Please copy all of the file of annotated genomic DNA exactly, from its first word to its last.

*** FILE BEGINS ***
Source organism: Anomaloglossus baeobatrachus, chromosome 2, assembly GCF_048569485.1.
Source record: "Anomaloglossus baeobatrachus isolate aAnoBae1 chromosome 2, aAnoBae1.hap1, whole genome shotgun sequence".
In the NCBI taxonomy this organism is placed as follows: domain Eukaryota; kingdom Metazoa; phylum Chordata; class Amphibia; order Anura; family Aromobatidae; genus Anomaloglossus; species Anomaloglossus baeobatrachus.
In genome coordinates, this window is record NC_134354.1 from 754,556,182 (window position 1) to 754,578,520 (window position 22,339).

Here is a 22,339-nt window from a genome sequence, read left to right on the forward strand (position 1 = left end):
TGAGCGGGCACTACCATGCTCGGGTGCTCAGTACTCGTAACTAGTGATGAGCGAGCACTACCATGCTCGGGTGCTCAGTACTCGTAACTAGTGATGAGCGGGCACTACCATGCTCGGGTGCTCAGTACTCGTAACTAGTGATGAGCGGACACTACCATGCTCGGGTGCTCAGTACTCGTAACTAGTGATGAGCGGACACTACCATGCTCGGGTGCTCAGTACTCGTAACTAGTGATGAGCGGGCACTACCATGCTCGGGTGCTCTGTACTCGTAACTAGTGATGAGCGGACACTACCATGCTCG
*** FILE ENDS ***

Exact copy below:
Source organism: Anomaloglossus baeobatrachus, chromosome 2, assembly GCF_048569485.1.
Source record: "Anomaloglossus baeobatrachus isolate aAnoBae1 chromosome 2, aAnoBae1.hap1, whole genome shotgun sequence".
In the NCBI taxonomy this organism is placed as follows: domain Eukaryota; kingdom Metazoa; phylum Chordata; class Amphibia; order Anura; family Aromobatidae; genus Anomaloglossus; species Anomaloglossus baeobatrachus.
In genome coordinates, this window is record NC_134354.1 from 754,556,182 (window position 1) to 754,578,520 (window position 22,339).

Here is a 22,339-nt window from a genome sequence, read left to right on the forward strand (position 1 = left end):
TGAGCGGGCACTACCATGCTCGGGTGCTCAGTACTCGTAACTAGTGATGAGCGAGCACTACCATGCTCGGGTGCTCAGTACTCGTAACTAGTGATGAGCGGGCACTACCATGCTCGGGTGCTCAGTACTCGTAACTAGTGATGAGCGGACACTACCATGCTCGGGTGCTCAGTACTCGTAACTAGTGATGAGCGGACACTACCATGCTCGGGTGCTCAGTACTCGTAACTAGTGATGAGCGGGCACTACCATGCTCGGGTGCTCTGTACTCGTAACTAGTGATGAGCGGACACTACCATGCTCG